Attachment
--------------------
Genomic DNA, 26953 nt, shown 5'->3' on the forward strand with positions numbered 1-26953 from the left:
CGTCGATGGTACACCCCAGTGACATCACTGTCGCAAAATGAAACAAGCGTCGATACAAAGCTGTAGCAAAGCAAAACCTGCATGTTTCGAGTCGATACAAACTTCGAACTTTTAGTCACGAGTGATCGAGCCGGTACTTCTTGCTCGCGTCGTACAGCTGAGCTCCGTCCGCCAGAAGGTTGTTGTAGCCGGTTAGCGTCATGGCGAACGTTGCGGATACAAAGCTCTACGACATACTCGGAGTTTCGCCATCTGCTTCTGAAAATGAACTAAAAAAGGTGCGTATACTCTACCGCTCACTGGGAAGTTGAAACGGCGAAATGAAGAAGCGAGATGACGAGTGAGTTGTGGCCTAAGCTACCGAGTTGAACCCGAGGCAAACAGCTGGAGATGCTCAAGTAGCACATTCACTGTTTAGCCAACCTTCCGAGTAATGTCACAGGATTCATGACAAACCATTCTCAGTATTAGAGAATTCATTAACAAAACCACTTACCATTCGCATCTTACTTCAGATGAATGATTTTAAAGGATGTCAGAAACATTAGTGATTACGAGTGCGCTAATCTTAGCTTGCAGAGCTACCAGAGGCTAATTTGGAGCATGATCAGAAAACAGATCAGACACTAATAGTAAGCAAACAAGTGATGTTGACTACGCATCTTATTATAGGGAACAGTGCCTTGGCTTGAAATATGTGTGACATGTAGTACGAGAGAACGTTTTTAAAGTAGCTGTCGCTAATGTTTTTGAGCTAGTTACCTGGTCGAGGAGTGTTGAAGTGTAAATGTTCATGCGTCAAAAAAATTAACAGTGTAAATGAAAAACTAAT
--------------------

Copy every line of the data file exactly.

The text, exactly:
Genomic DNA, 26953 nt, shown 5'->3' on the forward strand with positions numbered 1-26953 from the left:
CGTCGATGGTACACCCCAGTGACATCACTGTCGCAAAATGAAACAAGCGTCGATACAAAGCTGTAGCAAAGCAAAACCTGCATGTTTCGAGTCGATACAAACTTCGAACTTTTAGTCACGAGTGATCGAGCCGGTACTTCTTGCTCGCGTCGTACAGCTGAGCTCCGTCCGCCAGAAGGTTGTTGTAGCCGGTTAGCGTCATGGCGAACGTTGCGGATACAAAGCTCTACGACATACTCGGAGTTTCGCCATCTGCTTCTGAAAATGAACTAAAAAAGGTGCGTATACTCTACCGCTCACTGGGAAGTTGAAACGGCGAAATGAAGAAGCGAGATGACGAGTGAGTTGTGGCCTAAGCTACCGAGTTGAACCCGAGGCAAACAGCTGGAGATGCTCAAGTAGCACATTCACTGTTTAGCCAACCTTCCGAGTAATGTCACAGGATTCATGACAAACCATTCTCAGTATTAGAGAATTCATTAACAAAACCACTTACCATTCGCATCTTACTTCAGATGAATGATTTTAAAGGATGTCAGAAACATTAGTGATTACGAGTGCGCTAATCTTAGCTTGCAGAGCTACCAGAGGCTAATTTGGAGCATGATCAGAAAACAGATCAGACACTAATAGTAAGCAAACAAGTGATGTTGACTACGCATCTTATTATAGGGAACAGTGCCTTGGCTTGAAATATGTGTGACATGTAGTACGAGAGAACGTTTTTAAAGTAGCTGTCGCTAATGTTTTTGAGCTAGTTACCTGGTCGAGGAGTGTTGAAGTGTAAATGTTCATGCGTCAAAAAAATTAACAGTGTAAATGAAAAACTAAT